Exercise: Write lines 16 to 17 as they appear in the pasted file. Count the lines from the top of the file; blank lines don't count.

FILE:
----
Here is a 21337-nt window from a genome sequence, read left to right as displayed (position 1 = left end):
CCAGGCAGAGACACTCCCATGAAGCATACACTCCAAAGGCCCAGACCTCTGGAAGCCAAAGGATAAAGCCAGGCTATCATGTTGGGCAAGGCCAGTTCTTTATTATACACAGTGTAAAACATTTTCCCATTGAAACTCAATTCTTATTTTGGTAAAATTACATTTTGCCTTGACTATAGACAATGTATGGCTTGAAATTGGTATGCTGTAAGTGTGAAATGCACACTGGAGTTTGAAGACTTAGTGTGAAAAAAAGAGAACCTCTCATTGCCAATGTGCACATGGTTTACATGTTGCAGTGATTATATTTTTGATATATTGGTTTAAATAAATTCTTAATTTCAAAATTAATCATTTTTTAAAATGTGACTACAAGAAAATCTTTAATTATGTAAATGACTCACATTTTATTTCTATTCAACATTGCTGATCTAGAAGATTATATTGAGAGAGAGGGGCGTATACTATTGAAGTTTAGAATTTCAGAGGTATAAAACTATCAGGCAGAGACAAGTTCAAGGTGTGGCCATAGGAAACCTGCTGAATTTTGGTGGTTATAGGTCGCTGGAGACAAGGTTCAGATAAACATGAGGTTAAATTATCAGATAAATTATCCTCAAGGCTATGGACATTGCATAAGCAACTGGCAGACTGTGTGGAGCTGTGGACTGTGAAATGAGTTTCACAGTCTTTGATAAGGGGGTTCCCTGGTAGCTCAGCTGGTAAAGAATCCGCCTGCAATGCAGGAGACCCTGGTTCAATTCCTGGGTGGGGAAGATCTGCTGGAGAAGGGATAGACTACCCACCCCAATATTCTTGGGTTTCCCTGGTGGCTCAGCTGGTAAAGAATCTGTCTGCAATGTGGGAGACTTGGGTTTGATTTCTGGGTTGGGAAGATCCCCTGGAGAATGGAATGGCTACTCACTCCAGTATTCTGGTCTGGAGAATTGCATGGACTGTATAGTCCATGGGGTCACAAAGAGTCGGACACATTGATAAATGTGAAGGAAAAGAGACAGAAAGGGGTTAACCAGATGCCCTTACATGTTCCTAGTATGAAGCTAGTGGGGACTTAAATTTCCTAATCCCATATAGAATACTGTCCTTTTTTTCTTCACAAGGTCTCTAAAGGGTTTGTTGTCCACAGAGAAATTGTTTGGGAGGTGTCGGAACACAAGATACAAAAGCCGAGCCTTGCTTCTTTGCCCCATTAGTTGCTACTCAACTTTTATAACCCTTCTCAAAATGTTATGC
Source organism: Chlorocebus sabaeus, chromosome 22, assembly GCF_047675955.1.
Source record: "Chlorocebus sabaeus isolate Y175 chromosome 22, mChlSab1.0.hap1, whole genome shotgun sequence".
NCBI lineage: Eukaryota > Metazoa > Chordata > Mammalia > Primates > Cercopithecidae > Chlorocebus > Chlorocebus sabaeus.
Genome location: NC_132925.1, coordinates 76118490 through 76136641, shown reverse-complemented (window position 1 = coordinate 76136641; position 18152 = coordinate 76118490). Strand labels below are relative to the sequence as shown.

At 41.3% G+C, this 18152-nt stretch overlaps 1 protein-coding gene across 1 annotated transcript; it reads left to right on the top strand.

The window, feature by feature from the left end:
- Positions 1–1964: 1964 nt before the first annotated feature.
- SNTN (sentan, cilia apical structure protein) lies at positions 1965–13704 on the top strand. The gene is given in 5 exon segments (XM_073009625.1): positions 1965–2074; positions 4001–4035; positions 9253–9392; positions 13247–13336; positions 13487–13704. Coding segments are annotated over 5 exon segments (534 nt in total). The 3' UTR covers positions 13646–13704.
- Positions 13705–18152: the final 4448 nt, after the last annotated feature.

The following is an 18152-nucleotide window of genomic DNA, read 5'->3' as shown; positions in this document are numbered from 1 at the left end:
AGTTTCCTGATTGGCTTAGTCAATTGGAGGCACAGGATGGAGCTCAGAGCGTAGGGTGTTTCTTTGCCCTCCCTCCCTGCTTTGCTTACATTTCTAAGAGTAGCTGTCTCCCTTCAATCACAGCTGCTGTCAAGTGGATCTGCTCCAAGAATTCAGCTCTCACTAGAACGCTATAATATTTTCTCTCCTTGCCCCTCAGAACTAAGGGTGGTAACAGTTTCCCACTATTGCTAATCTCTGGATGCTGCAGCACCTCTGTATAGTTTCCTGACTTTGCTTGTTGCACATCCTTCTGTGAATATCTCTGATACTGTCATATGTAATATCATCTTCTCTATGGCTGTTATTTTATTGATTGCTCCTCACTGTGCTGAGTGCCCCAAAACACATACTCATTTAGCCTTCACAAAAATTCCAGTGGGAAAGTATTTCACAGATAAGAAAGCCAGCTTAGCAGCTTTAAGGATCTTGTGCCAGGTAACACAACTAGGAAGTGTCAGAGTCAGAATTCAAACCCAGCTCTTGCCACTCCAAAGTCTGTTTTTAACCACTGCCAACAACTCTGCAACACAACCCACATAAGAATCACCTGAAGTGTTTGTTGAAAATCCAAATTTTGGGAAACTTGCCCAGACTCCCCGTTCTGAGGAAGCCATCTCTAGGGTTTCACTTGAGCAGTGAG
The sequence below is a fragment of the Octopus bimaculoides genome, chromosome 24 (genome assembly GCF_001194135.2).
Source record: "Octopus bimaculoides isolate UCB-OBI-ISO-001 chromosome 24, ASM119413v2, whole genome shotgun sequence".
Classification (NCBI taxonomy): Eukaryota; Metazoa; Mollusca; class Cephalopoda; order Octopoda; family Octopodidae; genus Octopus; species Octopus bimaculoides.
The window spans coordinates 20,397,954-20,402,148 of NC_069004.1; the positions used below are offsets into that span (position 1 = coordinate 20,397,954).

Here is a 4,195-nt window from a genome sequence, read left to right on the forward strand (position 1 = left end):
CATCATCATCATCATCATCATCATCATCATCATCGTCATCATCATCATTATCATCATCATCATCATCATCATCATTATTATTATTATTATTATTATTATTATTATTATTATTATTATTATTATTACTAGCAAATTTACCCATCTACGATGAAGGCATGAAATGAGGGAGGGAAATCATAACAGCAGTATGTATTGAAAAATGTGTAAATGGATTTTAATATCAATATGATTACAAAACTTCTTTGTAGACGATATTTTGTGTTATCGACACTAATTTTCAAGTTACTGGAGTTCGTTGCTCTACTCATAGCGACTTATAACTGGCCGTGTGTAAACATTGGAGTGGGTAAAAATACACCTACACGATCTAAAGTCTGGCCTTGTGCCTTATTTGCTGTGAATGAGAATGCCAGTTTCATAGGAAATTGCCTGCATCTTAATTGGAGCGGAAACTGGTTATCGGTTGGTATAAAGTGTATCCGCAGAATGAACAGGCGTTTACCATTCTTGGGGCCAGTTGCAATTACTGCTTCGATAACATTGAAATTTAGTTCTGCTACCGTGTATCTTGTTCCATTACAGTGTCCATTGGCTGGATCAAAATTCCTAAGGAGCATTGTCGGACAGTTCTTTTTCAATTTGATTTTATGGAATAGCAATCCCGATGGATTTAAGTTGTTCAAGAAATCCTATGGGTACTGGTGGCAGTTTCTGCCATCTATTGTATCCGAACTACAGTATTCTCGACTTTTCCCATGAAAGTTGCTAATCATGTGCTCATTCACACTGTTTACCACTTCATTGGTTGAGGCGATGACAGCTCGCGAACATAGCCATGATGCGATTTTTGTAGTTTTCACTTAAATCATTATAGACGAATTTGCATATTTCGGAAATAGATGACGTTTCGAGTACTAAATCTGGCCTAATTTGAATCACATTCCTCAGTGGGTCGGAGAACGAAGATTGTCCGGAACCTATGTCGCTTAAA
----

Classification (NCBI taxonomy): Eukaryota; Metazoa; Mollusca; class Cephalopoda; order Octopoda; family Octopodidae; genus Octopus; species Octopus bimaculoides.
The window spans coordinates 20,397,954-20,402,148 of NC_069004.1; the positions used below are offsets into that span (position 1 = coordinate 20,397,954).